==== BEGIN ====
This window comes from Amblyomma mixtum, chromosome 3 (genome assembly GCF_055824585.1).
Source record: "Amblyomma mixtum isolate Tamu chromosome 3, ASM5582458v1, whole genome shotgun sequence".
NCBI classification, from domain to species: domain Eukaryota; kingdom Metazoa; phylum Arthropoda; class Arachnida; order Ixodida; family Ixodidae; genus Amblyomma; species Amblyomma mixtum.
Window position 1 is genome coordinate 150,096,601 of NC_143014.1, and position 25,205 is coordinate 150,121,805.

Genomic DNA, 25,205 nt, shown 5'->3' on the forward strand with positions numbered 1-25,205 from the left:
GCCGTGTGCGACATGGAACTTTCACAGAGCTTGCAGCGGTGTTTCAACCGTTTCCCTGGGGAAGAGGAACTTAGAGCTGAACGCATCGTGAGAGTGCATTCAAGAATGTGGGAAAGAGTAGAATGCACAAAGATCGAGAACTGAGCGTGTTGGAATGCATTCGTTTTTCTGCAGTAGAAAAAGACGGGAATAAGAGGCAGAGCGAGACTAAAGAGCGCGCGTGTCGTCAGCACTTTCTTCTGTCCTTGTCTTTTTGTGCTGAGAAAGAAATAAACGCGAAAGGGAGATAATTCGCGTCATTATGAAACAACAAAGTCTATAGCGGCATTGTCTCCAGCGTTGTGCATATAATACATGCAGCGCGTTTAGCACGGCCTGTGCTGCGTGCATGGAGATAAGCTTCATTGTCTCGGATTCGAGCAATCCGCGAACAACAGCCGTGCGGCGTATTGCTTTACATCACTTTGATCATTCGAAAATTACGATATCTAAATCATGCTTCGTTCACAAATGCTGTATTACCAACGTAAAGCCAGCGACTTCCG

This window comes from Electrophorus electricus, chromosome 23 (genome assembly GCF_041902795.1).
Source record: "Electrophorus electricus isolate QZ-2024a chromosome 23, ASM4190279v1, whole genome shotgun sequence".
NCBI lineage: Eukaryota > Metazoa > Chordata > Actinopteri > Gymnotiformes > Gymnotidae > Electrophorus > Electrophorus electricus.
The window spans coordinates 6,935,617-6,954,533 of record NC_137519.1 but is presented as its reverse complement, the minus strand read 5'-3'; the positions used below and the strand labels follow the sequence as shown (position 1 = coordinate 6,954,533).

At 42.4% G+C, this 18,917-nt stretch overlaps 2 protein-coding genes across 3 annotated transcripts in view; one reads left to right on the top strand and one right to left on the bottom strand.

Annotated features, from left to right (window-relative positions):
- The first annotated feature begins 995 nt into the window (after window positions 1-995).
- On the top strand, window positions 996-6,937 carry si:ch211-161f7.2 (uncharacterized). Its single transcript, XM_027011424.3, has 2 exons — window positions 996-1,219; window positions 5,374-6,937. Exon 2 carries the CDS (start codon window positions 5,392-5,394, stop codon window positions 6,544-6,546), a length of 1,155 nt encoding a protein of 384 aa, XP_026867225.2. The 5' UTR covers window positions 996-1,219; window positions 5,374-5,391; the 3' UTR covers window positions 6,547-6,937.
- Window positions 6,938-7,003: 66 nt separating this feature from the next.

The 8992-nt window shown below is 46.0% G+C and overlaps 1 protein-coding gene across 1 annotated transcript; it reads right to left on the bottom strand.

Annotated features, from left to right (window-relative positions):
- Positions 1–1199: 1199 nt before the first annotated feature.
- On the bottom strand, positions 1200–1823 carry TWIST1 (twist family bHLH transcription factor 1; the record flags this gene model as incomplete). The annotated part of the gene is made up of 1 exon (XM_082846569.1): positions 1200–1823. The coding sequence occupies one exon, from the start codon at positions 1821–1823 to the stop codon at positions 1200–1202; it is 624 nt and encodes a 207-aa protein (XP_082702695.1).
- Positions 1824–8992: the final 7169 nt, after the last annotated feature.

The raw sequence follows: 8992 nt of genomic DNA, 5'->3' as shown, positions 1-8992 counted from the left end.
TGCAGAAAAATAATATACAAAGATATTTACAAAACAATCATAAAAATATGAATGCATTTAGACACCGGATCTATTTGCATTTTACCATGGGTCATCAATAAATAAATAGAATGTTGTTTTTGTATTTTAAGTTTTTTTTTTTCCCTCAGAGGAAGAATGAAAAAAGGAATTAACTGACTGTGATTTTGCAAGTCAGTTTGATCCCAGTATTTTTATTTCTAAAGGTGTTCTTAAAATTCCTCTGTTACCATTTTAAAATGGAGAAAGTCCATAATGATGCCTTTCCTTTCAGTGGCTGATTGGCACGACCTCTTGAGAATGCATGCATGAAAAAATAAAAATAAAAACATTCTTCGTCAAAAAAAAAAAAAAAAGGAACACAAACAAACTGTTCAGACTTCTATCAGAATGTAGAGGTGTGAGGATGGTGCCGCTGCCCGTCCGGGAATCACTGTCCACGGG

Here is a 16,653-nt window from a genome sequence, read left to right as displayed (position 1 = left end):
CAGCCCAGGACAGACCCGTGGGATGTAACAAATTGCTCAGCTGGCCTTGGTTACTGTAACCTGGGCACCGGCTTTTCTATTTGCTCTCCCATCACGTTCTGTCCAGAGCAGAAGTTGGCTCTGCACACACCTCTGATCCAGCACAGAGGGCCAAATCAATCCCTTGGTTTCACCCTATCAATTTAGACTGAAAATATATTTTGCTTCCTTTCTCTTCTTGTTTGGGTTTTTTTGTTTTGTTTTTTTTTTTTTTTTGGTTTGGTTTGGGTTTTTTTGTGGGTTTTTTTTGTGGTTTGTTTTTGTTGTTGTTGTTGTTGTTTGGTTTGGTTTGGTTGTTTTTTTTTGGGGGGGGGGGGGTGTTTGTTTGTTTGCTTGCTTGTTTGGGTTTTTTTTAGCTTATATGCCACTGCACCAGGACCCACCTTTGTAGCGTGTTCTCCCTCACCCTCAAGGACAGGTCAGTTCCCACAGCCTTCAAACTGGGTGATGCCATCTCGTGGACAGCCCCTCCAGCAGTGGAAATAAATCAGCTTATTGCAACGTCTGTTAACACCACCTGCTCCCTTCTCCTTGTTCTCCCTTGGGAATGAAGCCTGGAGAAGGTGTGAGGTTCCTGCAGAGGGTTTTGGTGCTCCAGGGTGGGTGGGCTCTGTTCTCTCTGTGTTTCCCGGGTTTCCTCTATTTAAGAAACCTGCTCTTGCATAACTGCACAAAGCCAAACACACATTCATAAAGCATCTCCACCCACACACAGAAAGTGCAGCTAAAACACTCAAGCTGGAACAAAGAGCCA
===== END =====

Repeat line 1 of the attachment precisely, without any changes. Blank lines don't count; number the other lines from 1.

This window comes from Amblyomma mixtum, chromosome 3 (genome assembly GCF_055824585.1).